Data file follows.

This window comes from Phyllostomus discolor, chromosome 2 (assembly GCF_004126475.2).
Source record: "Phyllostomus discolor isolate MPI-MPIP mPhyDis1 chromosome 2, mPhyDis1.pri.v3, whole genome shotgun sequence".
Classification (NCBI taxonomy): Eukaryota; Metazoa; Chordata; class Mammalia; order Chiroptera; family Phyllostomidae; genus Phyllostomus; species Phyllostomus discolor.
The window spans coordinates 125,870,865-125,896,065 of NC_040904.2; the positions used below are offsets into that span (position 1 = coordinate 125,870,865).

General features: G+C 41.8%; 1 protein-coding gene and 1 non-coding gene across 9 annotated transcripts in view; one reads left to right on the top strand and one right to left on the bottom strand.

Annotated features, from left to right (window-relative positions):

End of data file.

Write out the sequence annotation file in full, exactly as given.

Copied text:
This window comes from Phyllostomus discolor, chromosome 2 (assembly GCF_004126475.2).
Source record: "Phyllostomus discolor isolate MPI-MPIP mPhyDis1 chromosome 2, mPhyDis1.pri.v3, whole genome shotgun sequence".
Classification (NCBI taxonomy): Eukaryota; Metazoa; Chordata; class Mammalia; order Chiroptera; family Phyllostomidae; genus Phyllostomus; species Phyllostomus discolor.
The window spans coordinates 125,870,865-125,896,065 of NC_040904.2; the positions used below are offsets into that span (position 1 = coordinate 125,870,865).

General features: G+C 41.8%; 1 protein-coding gene and 1 non-coding gene across 9 annotated transcripts in view; one reads left to right on the top strand and one right to left on the bottom strand.

Annotated features, from left to right (window-relative positions):